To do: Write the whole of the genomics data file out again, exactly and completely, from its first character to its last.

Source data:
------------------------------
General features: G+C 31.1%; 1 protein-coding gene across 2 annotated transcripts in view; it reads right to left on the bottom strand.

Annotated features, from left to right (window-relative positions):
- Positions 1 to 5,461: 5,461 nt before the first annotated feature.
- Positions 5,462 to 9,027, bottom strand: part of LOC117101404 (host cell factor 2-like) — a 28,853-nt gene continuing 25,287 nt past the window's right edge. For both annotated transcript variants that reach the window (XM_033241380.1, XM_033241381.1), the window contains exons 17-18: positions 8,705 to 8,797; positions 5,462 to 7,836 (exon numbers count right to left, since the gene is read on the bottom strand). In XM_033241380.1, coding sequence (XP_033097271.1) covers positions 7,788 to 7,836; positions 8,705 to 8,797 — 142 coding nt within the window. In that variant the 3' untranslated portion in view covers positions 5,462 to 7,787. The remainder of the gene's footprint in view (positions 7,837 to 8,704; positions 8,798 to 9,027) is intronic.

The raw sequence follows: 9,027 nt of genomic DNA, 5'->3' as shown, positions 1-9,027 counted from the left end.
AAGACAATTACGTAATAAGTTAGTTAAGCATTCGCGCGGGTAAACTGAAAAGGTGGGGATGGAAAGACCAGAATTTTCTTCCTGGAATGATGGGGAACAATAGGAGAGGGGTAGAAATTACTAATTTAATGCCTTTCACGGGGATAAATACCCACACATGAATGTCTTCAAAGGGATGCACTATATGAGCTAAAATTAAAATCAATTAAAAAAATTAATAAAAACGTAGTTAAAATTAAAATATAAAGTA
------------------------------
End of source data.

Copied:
General features: G+C 31.1%; 1 protein-coding gene across 2 annotated transcripts in view; it reads right to left on the bottom strand.

Annotated features, from left to right (window-relative positions):
- Positions 1 to 5,461: 5,461 nt before the first annotated feature.
- Positions 5,462 to 9,027, bottom strand: part of LOC117101404 (host cell factor 2-like) — a 28,853-nt gene continuing 25,287 nt past the window's right edge. For both annotated transcript variants that reach the window (XM_033241380.1, XM_033241381.1), the window contains exons 17-18: positions 8,705 to 8,797; positions 5,462 to 7,836 (exon numbers count right to left, since the gene is read on the bottom strand). In XM_033241380.1, coding sequence (XP_033097271.1) covers positions 7,788 to 7,836; positions 8,705 to 8,797 — 142 coding nt within the window. In that variant the 3' untranslated portion in view covers positions 5,462 to 7,787. The remainder of the gene's footprint in view (positions 7,837 to 8,704; positions 8,798 to 9,027) is intronic.

The raw sequence follows: 9,027 nt of genomic DNA, 5'->3' as shown, positions 1-9,027 counted from the left end.
AAGACAATTACGTAATAAGTTAGTTAAGCATTCGCGCGGGTAAACTGAAAAGGTGGGGATGGAAAGACCAGAATTTTCTTCCTGGAATGATGGGGAACAATAGGAGAGGGGTAGAAATTACTAATTTAATGCCTTTCACGGGGATAAATACCCACACATGAATGTCTTCAAAGGGATGCACTATATGAGCTAAAATTAAAATCAATTAAAAAAATTAATAAAAACGTAGTTAAAATTAAAATATAAAGTA